Facts have emerged on the reason Edo state governor, Adams Oshiomhole, has been throwing tirades at immediate past finance minister, Dr. Mrs. Ngozi Okonjo-Iweala.
The pair have been throwing banters at each other in the past few weeks over issues bothering on misappropriation of funds, especially those of the Excess Crude Account and the NNPC accruals.
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A report by Thisday has now shown that the recent allegations may not be unconnected to the refusal by Okonjo-Iweala to grant loan requests by the governor to pursue financial obligations, which the then minister considered unfavourable to the interest of Edo state.
According to some documents obtained from some sources at the Debt Management Office (DMO), the Edo state governor had in a letter dated December 9, 2014, requested a “No Objection” for facilities totalling N15.37 billion, which were turned down by DMO and the minister.
It was further revealed that the Edo State Government asked for a "No Objection" for a N13.2 billion term loan from Ecobank Plc to enable the state government meet its payment obligations to contractors; a N1.03 billion term loan from Fidelity Bank Plc to meet the Edo government’s State Universal Basic Education (SUBEB) 50 per cent counterpart funding obligations; and yet another N1.14 billion term loan from Ecobank Plc to meet the state’s 50 per cent counterpart funding obligations to SUBEB.
But all the requests were reportedly turned down by the ministry of finance under Okonjo-Iweala directive following the assessment and guidance provided by DMO, which observed that the loans would be inappropriate and ran contrary to the existing guidelines.
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She allegedly claimed at the time, that approving the requests could put the state in a very difficult position, because it was wrong for the state government to obtain a commercial loan and repay same via a World Bank disbursement, which Edo state was expecting.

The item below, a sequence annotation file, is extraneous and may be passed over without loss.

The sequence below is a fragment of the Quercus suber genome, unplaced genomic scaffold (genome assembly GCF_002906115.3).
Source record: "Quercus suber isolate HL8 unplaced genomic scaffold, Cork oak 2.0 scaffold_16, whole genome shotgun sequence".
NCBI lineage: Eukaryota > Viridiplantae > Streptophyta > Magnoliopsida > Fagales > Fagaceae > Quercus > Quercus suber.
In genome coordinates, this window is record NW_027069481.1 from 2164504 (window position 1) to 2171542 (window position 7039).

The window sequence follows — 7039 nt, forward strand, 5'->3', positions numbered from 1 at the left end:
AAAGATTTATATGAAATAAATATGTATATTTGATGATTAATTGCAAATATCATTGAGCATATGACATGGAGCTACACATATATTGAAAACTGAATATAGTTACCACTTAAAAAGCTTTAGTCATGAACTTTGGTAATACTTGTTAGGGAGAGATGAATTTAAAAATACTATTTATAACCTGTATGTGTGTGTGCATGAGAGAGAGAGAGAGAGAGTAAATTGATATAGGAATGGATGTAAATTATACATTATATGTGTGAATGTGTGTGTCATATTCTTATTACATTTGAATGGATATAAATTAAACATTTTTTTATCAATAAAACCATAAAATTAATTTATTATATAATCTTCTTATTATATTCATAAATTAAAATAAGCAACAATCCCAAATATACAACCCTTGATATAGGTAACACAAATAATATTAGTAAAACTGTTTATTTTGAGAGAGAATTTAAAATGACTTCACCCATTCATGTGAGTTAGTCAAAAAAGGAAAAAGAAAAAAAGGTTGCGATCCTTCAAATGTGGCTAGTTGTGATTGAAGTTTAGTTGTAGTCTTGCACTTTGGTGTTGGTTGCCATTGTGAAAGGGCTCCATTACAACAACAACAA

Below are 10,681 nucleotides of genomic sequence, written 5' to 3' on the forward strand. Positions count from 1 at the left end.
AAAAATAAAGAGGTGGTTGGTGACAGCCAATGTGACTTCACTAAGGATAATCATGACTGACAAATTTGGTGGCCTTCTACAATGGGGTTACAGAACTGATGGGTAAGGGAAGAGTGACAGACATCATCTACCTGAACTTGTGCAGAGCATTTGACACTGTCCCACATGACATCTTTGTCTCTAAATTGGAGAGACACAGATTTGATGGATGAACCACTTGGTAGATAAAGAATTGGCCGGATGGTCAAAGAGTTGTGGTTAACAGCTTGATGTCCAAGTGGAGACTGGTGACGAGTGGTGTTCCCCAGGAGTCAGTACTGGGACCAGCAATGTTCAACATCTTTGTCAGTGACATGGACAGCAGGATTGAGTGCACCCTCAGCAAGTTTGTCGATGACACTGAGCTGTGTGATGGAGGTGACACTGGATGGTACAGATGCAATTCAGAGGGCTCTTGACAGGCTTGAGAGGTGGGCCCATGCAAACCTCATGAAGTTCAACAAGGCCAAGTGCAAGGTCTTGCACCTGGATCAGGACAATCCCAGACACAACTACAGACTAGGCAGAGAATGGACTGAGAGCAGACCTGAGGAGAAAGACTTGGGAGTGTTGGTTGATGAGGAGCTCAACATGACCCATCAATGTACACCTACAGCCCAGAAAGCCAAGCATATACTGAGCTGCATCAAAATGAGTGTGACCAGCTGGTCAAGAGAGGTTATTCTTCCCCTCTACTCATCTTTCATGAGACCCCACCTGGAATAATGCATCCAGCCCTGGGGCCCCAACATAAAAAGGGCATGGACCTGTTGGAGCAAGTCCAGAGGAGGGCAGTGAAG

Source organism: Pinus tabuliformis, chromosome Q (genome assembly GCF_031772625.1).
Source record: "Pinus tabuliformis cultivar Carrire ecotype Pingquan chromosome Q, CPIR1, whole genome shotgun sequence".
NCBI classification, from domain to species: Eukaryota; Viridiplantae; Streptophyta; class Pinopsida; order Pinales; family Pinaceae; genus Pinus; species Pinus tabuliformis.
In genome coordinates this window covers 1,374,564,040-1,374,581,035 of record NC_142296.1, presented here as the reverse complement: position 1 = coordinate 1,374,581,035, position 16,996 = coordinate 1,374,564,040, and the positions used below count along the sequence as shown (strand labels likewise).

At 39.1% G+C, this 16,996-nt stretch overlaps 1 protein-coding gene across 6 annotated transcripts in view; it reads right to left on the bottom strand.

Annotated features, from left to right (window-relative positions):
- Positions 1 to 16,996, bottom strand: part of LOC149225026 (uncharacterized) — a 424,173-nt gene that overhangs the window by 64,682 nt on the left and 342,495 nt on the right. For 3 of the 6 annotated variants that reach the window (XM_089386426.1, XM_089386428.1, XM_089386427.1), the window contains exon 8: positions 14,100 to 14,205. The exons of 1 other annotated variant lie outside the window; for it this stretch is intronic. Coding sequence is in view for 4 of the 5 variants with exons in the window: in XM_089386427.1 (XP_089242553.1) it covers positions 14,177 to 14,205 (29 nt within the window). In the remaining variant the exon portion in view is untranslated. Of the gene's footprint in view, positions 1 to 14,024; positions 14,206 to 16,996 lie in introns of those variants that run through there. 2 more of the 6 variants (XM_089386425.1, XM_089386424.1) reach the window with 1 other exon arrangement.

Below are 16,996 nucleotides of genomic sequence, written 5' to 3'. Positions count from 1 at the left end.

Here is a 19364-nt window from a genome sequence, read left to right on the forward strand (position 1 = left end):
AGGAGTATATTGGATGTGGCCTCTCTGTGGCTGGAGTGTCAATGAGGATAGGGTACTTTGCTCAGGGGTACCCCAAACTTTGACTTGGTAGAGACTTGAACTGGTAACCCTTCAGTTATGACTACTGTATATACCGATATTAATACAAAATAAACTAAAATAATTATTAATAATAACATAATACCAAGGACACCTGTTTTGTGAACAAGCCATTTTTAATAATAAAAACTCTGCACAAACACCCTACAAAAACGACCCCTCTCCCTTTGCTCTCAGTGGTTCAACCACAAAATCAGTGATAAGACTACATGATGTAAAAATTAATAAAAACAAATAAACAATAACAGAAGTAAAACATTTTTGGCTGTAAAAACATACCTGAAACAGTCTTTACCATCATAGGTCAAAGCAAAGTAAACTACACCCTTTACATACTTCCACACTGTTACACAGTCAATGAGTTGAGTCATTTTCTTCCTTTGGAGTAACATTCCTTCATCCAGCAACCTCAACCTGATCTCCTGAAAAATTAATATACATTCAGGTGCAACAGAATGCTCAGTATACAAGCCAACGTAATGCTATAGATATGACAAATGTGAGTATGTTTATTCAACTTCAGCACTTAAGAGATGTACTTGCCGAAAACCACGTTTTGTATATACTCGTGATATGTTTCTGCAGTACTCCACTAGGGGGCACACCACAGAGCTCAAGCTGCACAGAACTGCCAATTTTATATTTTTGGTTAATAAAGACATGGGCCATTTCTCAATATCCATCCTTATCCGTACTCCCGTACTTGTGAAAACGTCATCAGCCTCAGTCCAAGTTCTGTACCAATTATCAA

She had, through the DMO, communicated her reservations, that using a concessional World Bank facility with a 25-year tenor and a five-year grace period at 1.25 per interest rate to pay for a commercial bank loan of 23 months tenor and 18 per cent interest rate, was not only irregular but was not economically sustainable.
“In fact, World Bank rules abhor the use of the institution’s facilities to offset commercial loans,” the DMO reportedly informed in another letter in response to the Edo state government.
Thisday investigations have further revealed that Okonjo-Iweala did not just reject the loan applications, but actually offered some other solutions, including borrowing a smaller amount through a N5 billion bond with a lower interest rate than a bank loan. But Oshiomhole rejected this option.
READ ALSO: Oshiomhole Slams GEJ, Okonjo-Iweala For Denying Edo N10B
It was gathered also that Edo state was not the only state whose loan applications were not approved by the former minister. Several other states also had their applications rejected based on the results of the Debt Sustainability Analysis (DSA) carried out by the DMO.